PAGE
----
Charlie Mossy, Bishop’s lacrosse defender and football lineman
Published - 05/06/18 - 08:46 AM | 7226 views | 0 0 comments | 67 67 recommendations | email to a friend | print
Charlie Mossy, a Bishop’s dual-sport threat. ED PIPER/VILLAGE NEWS
Charlie Mossy, a Bishop’s dual-sport threat. ED PIPER/VILLAGE NEWS
To hear long-time Bishop’s lacrosse coach Steve Sepeta tell it, defender Charlie Mossy is tough and aggressive anchoring the Knight defense along with teammates Oscar Hertz and Dom Haley, in front of goalie Nathan Huynh.

“He’s a great kid,” says Sepeta, in his 17th year coaching at Bishop’s, but, “You can’t be soft and be a good defender. He has a tough side to him. He’s not afraid to get in there.”

The sophomore, who is big already at 6-feet-3-inches-tall, 220 pounds, and growing bigger, immediately moved into the starting lineup last year as a ninth-grader and did well. “At Bishop’s, we’re a small school,” says Sepeta, “so it’s not unusual for an underclassman to be starting. Charlie stepped in and was effective.”

“He has matured on and off the field this year,” continues his coach. “His play this year has gone beyond the typical underclassman.”

Mossy, amiable and easily approachable, has a close bond with Haley, who he plays on the offensive and defensive line with on Coach Joel Allen’s Coastal League champion football team. Wearing uniform number 60 to Haley’s 55, Charlie says, “I played next to Dom on every play” through the Knights’ 9-1 season that took them to the CIF Division III title game.

The way Mossy explains it, he and others kind of coaxed Haley into playing on the lacrosse team, in exchange for teaming up with him on the football team. “It’s some convincing,” he chuckles. “We’re like, ‘Hey, you’re playing [lacrosse].’ It’s not even convincing, it’s, ‘You’re playing.’”

Mossy, 16, who enrolled at the private school as a freshman, thrives on the competitive and physical nature of lacrosse. He acknowledges the advantage of being the “hunter” as a defender in pursuit of the “hunted,” but he insists offensive opponents even things out when they get a chance. “You’ve been pounding on them, so they do that back to you,” he says. Boys lacrosse is a very different sport from girls lacrosse: boys’ rules allow defensive players to use their stick repeatedly on opponents’ padded shoulders and helmeted heads, theoretically “going for the ball,” while girls are whistled when their stick approaches attackers’ head or neck areas.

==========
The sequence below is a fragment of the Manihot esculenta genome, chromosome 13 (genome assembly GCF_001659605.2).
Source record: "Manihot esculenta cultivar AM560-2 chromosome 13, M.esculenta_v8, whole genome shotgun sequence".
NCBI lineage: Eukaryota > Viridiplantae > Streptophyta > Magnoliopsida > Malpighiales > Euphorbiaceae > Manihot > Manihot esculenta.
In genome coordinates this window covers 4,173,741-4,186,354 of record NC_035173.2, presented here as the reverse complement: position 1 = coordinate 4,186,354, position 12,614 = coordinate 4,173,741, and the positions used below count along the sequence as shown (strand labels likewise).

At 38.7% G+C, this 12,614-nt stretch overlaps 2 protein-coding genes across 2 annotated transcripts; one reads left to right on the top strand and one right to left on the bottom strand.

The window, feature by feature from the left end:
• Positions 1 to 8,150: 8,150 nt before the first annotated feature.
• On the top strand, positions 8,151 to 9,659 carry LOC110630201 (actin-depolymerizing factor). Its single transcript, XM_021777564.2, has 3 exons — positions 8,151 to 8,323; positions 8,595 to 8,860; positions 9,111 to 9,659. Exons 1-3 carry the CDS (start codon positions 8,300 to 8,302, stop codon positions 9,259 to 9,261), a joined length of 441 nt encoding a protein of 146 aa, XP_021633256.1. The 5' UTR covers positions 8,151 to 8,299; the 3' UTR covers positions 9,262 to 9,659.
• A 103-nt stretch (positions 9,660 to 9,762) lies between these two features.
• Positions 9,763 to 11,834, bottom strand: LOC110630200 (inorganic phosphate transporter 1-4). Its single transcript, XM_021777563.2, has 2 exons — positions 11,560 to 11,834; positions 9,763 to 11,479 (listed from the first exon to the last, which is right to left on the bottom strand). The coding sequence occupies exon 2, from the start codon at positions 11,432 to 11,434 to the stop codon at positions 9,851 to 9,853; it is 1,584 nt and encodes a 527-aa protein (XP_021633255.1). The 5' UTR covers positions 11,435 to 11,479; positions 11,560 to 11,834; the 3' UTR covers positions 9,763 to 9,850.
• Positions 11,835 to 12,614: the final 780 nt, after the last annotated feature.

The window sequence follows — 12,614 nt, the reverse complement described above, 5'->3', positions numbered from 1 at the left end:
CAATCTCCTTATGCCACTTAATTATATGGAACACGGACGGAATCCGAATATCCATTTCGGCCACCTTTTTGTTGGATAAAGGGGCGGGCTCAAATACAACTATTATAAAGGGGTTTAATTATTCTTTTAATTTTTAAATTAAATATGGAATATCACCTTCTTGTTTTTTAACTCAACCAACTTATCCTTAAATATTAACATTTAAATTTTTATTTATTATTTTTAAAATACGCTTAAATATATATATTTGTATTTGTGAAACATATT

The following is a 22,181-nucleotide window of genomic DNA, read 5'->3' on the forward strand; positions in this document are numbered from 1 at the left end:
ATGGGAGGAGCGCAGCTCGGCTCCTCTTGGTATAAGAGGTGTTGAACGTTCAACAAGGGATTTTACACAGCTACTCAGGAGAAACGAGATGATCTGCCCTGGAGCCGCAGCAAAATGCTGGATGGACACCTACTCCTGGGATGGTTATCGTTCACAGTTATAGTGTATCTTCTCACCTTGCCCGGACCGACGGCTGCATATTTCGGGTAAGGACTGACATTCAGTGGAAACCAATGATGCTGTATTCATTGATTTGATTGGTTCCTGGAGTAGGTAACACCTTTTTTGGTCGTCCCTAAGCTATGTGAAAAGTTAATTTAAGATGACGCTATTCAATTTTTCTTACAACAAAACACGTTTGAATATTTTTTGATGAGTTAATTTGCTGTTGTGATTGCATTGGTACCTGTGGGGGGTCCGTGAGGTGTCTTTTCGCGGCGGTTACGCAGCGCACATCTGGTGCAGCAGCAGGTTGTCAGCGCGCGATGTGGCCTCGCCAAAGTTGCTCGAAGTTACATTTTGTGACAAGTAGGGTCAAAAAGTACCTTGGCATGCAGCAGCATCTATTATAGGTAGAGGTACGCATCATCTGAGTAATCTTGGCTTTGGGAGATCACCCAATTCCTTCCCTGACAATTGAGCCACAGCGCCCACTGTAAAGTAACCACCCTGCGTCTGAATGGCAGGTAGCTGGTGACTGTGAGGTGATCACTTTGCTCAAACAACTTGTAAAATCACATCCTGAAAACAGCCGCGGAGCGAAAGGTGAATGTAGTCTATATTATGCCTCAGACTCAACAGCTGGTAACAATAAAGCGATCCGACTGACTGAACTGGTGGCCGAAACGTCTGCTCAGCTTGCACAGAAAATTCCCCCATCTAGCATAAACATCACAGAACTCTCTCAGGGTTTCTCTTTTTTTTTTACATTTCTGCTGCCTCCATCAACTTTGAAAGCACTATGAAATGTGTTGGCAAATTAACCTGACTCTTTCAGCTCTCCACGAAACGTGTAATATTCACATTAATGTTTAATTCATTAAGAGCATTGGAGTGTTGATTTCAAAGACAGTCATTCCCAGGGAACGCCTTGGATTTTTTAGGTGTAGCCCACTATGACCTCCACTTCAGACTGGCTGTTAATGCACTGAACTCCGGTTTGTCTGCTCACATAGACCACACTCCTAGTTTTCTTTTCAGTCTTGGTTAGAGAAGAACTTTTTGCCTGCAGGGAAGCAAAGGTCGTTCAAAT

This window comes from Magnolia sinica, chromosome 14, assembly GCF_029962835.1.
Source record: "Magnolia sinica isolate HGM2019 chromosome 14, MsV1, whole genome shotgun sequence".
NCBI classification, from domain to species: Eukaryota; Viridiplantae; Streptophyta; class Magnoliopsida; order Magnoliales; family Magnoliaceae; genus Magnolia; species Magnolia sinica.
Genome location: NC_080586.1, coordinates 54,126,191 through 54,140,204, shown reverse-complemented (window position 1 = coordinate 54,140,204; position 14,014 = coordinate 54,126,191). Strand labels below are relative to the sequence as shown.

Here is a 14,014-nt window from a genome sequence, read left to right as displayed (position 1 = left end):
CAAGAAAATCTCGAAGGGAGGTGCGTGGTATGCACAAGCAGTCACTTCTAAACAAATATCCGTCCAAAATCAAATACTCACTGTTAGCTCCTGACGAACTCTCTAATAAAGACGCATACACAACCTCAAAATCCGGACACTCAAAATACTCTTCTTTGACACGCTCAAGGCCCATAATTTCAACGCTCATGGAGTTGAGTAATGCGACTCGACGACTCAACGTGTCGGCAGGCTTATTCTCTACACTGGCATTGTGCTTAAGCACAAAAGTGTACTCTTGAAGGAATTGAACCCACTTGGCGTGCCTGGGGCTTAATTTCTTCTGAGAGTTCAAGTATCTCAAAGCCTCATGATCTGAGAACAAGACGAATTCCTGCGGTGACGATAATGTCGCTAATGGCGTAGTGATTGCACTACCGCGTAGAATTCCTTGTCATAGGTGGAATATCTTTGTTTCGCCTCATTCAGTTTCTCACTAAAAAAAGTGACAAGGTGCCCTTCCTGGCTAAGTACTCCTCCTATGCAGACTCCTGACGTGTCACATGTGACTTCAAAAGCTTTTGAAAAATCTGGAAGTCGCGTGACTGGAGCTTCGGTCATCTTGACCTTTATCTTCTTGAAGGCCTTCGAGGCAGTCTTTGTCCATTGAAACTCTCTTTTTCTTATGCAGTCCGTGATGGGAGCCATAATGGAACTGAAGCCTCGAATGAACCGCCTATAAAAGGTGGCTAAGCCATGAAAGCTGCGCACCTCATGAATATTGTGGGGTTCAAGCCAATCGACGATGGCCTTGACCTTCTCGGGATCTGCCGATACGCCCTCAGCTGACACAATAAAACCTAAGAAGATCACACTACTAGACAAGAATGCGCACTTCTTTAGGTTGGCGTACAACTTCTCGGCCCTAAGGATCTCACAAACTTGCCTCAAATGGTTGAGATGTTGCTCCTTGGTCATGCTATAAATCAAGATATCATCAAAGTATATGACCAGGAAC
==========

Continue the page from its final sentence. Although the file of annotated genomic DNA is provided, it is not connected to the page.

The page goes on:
“I like the long stick” he gets to use as a long-stick defender, an exclusive position, admits Mossy. He follows in a line of siblings who played lacrosse: Travis, who was an offensive midfielder; John, a former goalie; and Blake. John and Blake played for Bishop’s rival Santa Fe Christian.

Danny Mitchell, the Knights’ offensive coordinator in football, positively gushes over Mossy’s skills on both sides of the ball. He led the team in 2017 in sacks on the defensive side, with five. He was second in TFL’s (tackles for a loss) behind his close friend Haley. He had 31 total tackles. The offense averaged 53 points a game, leading to nine straight wins, and the left guard was an unheralded part of that.

Says Mitchell, who teaches sixth-grade physical education and ninth-grade health, “As a freshman, his first start was the state championship game. He was a wide receiver and had scored a touchdown. We were short (on the line) and put him on the offensive line, and he played super well in the state championship game” (though Bishop’s lost the contest, after 14 straight wins in 2016).

“He’s such a good athlete. He played himself onto the line,” says the offensive coordinator.
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